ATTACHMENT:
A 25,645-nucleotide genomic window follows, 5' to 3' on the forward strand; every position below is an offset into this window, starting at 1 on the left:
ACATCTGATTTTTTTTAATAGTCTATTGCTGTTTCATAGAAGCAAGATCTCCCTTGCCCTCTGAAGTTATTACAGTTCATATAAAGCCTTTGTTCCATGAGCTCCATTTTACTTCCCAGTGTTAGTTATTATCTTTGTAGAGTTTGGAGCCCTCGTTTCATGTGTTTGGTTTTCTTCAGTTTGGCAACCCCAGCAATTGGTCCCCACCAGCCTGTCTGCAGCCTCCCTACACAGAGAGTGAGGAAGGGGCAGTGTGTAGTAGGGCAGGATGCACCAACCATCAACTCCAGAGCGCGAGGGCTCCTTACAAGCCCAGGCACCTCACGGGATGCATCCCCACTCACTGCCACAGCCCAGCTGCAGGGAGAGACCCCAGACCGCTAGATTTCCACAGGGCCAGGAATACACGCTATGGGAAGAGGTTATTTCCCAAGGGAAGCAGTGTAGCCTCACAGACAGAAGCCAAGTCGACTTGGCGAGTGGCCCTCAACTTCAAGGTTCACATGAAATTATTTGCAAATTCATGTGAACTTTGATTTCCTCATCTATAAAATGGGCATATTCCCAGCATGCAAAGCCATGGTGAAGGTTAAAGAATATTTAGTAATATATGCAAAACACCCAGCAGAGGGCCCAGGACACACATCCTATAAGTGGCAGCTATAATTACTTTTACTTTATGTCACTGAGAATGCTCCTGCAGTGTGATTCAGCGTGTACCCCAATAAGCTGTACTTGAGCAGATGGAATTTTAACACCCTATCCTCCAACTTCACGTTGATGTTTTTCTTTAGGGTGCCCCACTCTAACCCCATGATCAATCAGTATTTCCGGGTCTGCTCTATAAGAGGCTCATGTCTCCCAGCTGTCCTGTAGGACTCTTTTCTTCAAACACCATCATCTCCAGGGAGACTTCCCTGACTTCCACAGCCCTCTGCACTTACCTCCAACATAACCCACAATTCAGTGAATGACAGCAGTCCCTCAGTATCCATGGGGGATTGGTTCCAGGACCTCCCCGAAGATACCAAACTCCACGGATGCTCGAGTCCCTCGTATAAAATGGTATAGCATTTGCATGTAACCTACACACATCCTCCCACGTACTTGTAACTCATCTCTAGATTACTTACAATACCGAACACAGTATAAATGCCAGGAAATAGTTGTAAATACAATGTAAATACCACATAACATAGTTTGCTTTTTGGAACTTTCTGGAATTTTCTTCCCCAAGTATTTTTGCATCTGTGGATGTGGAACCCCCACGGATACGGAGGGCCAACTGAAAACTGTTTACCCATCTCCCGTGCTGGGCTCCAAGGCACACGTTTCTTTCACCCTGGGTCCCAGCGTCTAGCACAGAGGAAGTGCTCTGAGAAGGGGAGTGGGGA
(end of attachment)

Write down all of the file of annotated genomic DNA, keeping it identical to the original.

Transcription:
A 25,645-nucleotide genomic window follows, 5' to 3' on the forward strand; every position below is an offset into this window, starting at 1 on the left:
ACATCTGATTTTTTTTAATAGTCTATTGCTGTTTCATAGAAGCAAGATCTCCCTTGCCCTCTGAAGTTATTACAGTTCATATAAAGCCTTTGTTCCATGAGCTCCATTTTACTTCCCAGTGTTAGTTATTATCTTTGTAGAGTTTGGAGCCCTCGTTTCATGTGTTTGGTTTTCTTCAGTTTGGCAACCCCAGCAATTGGTCCCCACCAGCCTGTCTGCAGCCTCCCTACACAGAGAGTGAGGAAGGGGCAGTGTGTAGTAGGGCAGGATGCACCAACCATCAACTCCAGAGCGCGAGGGCTCCTTACAAGCCCAGGCACCTCACGGGATGCATCCCCACTCACTGCCACAGCCCAGCTGCAGGGAGAGACCCCAGACCGCTAGATTTCCACAGGGCCAGGAATACACGCTATGGGAAGAGGTTATTTCCCAAGGGAAGCAGTGTAGCCTCACAGACAGAAGCCAAGTCGACTTGGCGAGTGGCCCTCAACTTCAAGGTTCACATGAAATTATTTGCAAATTCATGTGAACTTTGATTTCCTCATCTATAAAATGGGCATATTCCCAGCATGCAAAGCCATGGTGAAGGTTAAAGAATATTTAGTAATATATGCAAAACACCCAGCAGAGGGCCCAGGACACACATCCTATAAGTGGCAGCTATAATTACTTTTACTTTATGTCACTGAGAATGCTCCTGCAGTGTGATTCAGCGTGTACCCCAATAAGCTGTACTTGAGCAGATGGAATTTTAACACCCTATCCTCCAACTTCACGTTGATGTTTTTCTTTAGGGTGCCCCACTCTAACCCCATGATCAATCAGTATTTCCGGGTCTGCTCTATAAGAGGCTCATGTCTCCCAGCTGTCCTGTAGGACTCTTTTCTTCAAACACCATCATCTCCAGGGAGACTTCCCTGACTTCCACAGCCCTCTGCACTTACCTCCAACATAACCCACAATTCAGTGAATGACAGCAGTCCCTCAGTATCCATGGGGGATTGGTTCCAGGACCTCCCCGAAGATACCAAACTCCACGGATGCTCGAGTCCCTCGTATAAAATGGTATAGCATTTGCATGTAACCTACACACATCCTCCCACGTACTTGTAACTCATCTCTAGATTACTTACAATACCGAACACAGTATAAATGCCAGGAAATAGTTGTAAATACAATGTAAATACCACATAACATAGTTTGCTTTTTGGAACTTTCTGGAATTTTCTTCCCCAAGTATTTTTGCATCTGTGGATGTGGAACCCCCACGGATACGGAGGGCCAACTGAAAACTGTTTACCCATCTCCCGTGCTGGGCTCCAAGGCACACGTTTCTTTCACCCTGGGTCCCAGCGTCTAGCACAGAGGAAGTGCTCTGAGAAGGGGAGTGGGGA